Where do David Boren and Barry Switzer stand on the Gross Production Tax?
5:52 PM EDT on May 22, 2017
As our informed readers know, the big sticking point in this year's Oklahoma budget crisis is the gross production tax.
Democrats, for the most part, want to go with the Kaiser Plan and see the tax raised from its current giveaway-rates to something along the lines of other fossil fuel-producing states. Republicans (a.k.a the ones who like to worship and appease our all-mighty and powerful Oil and Gas Industry Overlords) are divided into two categories:
1. Moderate Republicans. They want to raise the tax from insanely-low levels to just borderline insanely-low levels.
2. Anti-Government Crazy Republicans. These lunatics refuse to raise any new taxes or revenue on anything.
The whole debate has provided for some good political theatre. Thanks to a bill pushed by Republicans in the 1990s, Democrats have some power because their votes (for now) are needed to pass a budget that raises taxes. They have been using their new abilities like the kid from Thunderstruck. They've been holding fiery press conferences, trolling GOP colleagues on social media, and helping Scott Inman promote his gubernatorial campaign. You know, typical political stuff. I hope they enjoy this power while it all lasts.
This rare show of might by the Dems has put our Oil and Gas Overlords and the GOP-controlled legislature they purchased on a rare defensive. They usually get their way and probably will this time, too, but it's been fun to watch them work overtime trying to deceive the public with misleading ad campaigns and basic media manipulation. They're also busing paid protestors to the Capitol to make it look like there's a legitimate grassroots effort against the tax. Why plant a seed when you can just buy sod?
The Oil Industry Overlords are even sending veiled threats about the tax:
As the debate continues on how to fill the state's $878 million budget hole, Continental Resources Inc. CEO Harold Hamm on Thursday warned that Legislators should avoid raising taxes on the state's oil and natural gas industry.
"It would be a huge deterrent on activity in Oklahoma," Hamm said in an interview after his company's annual shareholder meeting Thursday morning. "To raise the gross production tax on the industry when prices are below $50 for oil and below $3 for natural gas, that's unconscionable. That sends the wrong message. We can't always go back to the trough of loading up on oil and gas every time the state needs revenue."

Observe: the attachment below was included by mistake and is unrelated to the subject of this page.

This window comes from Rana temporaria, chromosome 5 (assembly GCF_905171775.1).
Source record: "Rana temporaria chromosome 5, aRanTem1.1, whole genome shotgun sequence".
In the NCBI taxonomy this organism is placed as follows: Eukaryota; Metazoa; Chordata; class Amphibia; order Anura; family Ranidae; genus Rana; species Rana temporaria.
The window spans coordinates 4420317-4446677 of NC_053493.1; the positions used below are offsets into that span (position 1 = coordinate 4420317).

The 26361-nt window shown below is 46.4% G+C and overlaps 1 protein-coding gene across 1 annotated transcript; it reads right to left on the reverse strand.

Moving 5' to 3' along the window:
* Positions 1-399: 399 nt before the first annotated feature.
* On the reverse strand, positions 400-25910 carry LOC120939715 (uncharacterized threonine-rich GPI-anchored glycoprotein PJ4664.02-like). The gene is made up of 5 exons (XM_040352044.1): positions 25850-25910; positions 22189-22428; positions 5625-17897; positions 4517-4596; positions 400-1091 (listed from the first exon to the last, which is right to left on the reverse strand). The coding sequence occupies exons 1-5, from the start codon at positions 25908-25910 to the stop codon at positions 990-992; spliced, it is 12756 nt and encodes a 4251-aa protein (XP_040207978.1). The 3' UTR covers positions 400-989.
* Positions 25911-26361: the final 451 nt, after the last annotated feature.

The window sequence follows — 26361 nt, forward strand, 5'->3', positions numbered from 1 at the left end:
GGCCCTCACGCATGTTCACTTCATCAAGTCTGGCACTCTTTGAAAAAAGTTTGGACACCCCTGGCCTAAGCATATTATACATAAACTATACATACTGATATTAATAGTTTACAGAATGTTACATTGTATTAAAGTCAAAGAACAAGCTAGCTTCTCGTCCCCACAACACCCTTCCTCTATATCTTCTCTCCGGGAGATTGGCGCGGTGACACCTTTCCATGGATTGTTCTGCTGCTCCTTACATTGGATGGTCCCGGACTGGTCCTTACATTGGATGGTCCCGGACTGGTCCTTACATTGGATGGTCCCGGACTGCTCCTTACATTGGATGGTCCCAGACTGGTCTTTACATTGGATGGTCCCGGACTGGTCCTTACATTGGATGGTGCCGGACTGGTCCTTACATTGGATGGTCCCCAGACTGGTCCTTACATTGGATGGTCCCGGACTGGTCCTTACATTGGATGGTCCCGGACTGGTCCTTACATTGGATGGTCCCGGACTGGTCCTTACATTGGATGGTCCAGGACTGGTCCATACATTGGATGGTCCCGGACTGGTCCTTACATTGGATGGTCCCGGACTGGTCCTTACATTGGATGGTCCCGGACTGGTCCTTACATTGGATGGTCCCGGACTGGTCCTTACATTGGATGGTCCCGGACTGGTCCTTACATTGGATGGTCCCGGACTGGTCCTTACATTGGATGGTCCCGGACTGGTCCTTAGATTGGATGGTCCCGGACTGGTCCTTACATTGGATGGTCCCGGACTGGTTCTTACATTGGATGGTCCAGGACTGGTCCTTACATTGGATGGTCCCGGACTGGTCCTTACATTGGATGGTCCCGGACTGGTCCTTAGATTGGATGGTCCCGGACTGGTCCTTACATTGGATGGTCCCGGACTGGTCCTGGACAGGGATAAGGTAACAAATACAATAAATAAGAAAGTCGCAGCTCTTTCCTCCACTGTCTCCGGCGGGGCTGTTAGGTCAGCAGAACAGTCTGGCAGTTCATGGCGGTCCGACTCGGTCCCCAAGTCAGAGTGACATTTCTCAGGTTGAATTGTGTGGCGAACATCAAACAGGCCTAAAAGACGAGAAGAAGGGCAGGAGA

Before we continue, I'd like to remind everyone that Harold Hamm is a greedy, anti-tax selfish toadman. He wants what's best for his net worth and shareholders. If he stops drilling in Oklahoma because his corporation has to pay their fair share in taxes, then screw him.
Unfortunately, the Democrats don't have a well-known, powerful voice to counter that of Hamm and his fellow moguls. Well, actually they do, but David Boren and Barry Switzer have been noticeably quiet when it comes to the gross production tax.
Isn't that surprising? David Boren is a loyal Democrat. He aggressively and enthusiastically campaigned for State Question 779, which would have increased sales taxes on all Oklahomans by 22%. For some reason, though, he's been totally silent on the gross production tax debate. Increasing the GPT would raise money for education, teacher pay raises and help fund core government services. Outside of earning a six figure income as a board member for Continental Resources and relying upon Harold Hamm to donate money to the University of Oklahoma, how could he be against it?
And where's Barry Switzer? He's a liberal bootlegger's boy and heroic fighter for the little man, right? He's also never shied away from getting involved in politics. He endorsed Brad Henry for Governor, fought against SQ 777, and most recently came out strongly against wind subsidies. Knowing his position on that stuff, you'd think he'd be all about having the oil and gas companies pay their fair share and help properly fund our government.
Oddly enough, Barry Switzer hasn't said a word about the gross production tax. Do you think his bromance with Harold Hamm has anything to do with it? I know Harold Hamm flew Switzer to North Dakota for that Trump rally, and I know Switzer's son-in-law had that party for Trump, but he's not that big of a sellout.
Wait. He is. I totally forgot...
While we're bagging on David Boren and Barry Switzer for being hypocrites who compromise their political positions and values in the name of helping their rich powerful friends get richer, we should also ask: Where's Toby Keith???
Actually, I'm just kidding. Who cares where that Cowbro stands on things.
Anyway, if anyone knows David Boren or Barry Switzer, can you send them this article and ask them to write an open letter to Non Doc? I would really like to know where they stand on this issue. Well, that is after they consult with Harold Hamm. It would make the theatre more interesting, especially if they defied liberals and turned to the dark side.
In the meantime, I guess we'll watch this gross production theatre play out. Unfortunately, I don't see a happy ending. In real life, the bad guys usually win.
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